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o How to Draw a Biological Diagram
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The goal of a biological diagram is to represent how different parts of a specimen relate to
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each other, as opposed to what they actually look like. Drawing diagrams allows biology
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students to record their observations of a specimen and to refer to the illustration at a later
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date in order to recall the important features of a specimen, for example in preparation for a
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test. Beginner-level biology students should familiarize themselves with the correct way of
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drawing scientific diagrams
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Things You'll Need:
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Pencil
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Unlined paper
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Eraser
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Instructions:
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1. Use a pencil and unlined paper when drawing a biological diagram. Position the diagram at
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the center of the page. Draw only what you actually observe, as opposed to what you think
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you should be seeing.
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2. Use sharp single lines to represent an object. Do not use soft lines characteristic of
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sketches. Make the illustration large so that various parts of the specimen are easily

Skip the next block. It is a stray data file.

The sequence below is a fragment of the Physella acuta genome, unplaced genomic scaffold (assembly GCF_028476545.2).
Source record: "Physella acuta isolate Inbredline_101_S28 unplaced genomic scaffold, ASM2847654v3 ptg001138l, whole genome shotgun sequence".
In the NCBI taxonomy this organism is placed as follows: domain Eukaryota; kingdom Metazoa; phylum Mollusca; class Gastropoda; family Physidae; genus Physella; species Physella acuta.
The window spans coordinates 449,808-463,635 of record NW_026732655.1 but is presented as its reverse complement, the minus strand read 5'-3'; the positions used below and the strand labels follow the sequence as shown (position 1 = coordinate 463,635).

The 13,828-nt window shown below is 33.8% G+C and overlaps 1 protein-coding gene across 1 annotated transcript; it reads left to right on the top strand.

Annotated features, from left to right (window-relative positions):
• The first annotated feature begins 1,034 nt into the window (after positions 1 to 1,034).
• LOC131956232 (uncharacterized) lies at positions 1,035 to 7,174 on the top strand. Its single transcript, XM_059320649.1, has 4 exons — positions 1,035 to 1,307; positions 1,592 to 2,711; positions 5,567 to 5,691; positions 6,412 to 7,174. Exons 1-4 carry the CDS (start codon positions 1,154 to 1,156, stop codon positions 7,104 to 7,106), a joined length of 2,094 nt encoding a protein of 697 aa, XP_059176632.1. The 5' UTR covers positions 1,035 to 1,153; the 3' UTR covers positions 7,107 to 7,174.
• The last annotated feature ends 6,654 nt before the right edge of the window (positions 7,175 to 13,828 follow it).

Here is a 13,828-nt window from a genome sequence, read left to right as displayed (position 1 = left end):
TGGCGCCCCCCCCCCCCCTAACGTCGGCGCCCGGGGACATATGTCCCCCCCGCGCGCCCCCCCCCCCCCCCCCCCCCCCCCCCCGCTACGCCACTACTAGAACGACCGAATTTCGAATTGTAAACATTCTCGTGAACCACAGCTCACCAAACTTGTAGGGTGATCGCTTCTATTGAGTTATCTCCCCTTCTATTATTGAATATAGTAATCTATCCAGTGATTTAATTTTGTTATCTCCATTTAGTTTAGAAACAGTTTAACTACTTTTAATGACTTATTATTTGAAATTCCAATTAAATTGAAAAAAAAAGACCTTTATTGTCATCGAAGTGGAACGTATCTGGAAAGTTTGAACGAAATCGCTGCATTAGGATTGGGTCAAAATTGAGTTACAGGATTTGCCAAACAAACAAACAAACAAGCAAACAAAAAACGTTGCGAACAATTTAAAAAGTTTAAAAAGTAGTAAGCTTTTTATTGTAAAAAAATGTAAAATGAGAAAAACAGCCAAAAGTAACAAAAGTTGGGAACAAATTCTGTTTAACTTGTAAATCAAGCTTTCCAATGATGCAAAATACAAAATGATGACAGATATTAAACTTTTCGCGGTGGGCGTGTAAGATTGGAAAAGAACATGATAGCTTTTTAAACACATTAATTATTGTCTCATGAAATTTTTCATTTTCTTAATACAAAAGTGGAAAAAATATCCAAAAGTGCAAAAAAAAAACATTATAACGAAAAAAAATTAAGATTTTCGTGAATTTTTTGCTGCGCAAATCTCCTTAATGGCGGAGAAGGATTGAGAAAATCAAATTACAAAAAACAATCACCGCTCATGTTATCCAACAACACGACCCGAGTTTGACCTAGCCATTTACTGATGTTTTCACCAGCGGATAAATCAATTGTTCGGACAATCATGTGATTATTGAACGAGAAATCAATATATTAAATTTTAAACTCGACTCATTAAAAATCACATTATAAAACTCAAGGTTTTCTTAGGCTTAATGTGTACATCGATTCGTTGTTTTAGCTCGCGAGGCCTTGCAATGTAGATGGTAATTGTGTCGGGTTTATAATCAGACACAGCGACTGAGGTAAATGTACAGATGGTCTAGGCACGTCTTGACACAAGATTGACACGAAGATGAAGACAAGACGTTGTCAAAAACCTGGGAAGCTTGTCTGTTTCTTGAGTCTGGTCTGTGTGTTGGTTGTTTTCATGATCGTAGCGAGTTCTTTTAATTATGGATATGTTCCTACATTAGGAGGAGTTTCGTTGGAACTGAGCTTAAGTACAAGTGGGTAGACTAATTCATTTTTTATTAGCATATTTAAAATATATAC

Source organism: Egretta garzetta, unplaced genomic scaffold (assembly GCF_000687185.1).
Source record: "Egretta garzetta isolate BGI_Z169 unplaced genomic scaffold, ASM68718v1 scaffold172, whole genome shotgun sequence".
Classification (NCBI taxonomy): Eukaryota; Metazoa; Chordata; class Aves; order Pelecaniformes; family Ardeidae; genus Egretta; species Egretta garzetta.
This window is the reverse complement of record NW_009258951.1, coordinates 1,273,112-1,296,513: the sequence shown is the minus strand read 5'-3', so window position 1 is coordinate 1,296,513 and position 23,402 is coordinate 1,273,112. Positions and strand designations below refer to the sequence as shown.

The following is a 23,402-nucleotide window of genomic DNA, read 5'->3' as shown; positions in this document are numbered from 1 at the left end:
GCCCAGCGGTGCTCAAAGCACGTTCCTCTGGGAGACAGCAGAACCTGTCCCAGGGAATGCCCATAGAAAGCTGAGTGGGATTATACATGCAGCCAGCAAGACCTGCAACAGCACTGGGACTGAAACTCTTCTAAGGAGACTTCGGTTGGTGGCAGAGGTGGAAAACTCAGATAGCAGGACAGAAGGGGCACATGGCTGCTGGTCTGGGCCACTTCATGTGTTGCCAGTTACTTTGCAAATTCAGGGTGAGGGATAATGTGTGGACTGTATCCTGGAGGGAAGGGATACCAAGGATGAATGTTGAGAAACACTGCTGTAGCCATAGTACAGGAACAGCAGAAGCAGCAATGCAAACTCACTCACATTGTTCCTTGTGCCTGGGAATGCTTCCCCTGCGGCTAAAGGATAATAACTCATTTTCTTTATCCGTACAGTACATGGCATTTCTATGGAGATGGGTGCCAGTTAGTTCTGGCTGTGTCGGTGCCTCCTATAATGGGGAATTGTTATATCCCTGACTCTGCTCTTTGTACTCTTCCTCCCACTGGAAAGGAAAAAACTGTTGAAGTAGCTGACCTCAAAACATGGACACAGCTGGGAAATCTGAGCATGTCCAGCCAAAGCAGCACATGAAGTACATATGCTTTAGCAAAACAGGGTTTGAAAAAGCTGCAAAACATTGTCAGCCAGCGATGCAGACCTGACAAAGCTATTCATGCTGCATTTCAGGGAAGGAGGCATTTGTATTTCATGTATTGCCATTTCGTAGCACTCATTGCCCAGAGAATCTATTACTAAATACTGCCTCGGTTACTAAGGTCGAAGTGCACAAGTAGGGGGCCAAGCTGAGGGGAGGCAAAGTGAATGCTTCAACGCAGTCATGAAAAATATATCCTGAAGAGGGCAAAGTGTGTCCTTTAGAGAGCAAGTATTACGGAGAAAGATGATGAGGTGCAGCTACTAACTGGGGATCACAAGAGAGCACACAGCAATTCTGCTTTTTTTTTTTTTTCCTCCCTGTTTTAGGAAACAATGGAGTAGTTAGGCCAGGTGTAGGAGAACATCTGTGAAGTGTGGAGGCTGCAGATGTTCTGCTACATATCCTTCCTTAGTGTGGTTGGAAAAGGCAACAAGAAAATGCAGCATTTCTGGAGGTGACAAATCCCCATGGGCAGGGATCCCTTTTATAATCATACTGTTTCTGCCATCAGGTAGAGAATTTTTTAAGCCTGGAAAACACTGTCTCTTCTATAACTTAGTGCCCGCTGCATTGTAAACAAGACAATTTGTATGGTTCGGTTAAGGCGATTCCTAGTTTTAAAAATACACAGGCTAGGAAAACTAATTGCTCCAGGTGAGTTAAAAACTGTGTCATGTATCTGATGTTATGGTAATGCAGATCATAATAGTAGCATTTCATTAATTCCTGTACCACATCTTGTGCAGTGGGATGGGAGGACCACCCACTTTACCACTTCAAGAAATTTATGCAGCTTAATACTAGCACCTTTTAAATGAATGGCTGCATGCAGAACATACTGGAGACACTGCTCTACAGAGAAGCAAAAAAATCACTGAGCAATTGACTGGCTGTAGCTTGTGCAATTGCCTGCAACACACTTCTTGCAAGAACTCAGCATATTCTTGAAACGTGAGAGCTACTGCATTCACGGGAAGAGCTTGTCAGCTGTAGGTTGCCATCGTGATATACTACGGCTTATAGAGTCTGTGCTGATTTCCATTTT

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distinguishable.
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3. Represent darker areas of an object with stippling or dots. Do not shade any areas of the
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diagram.
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4. Print when labeling the different parts of the diagram. Do not use the plural form when
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identifying a single part or object. Draw a straight line from each label to the part or object it
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describes. Make sure that these lines do not cross or overlap.
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5. Keep in mind that the first part of a scientific name, or the genus name, must be
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capitalized. The second portion, or the species name, begins with a lower case letter--except
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when used in the diagram title. Underline scientific names.
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6. Write the title of the diagram in capital letters and center it. Remember that the title must be
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concise and accurately explain the subject of the illustration.
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7. Draw scale bars indicating the length and width of a specimen. A scale bar is a straight line
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that represents the relationship between space on your page and the actual space occupied
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by the specimen.
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8. For microscopic specimens, indicate the magnification at which you observed the object
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through a microscope. Write this information in one of the corners of the page.
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9. When drawing multiple diagrams, do not include more than two diagrams on a single page.
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Erase as little possible to avoid making the diagram appear messy and/or hard to interpret.
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CROSS SECTION OF A MONOCOT STEM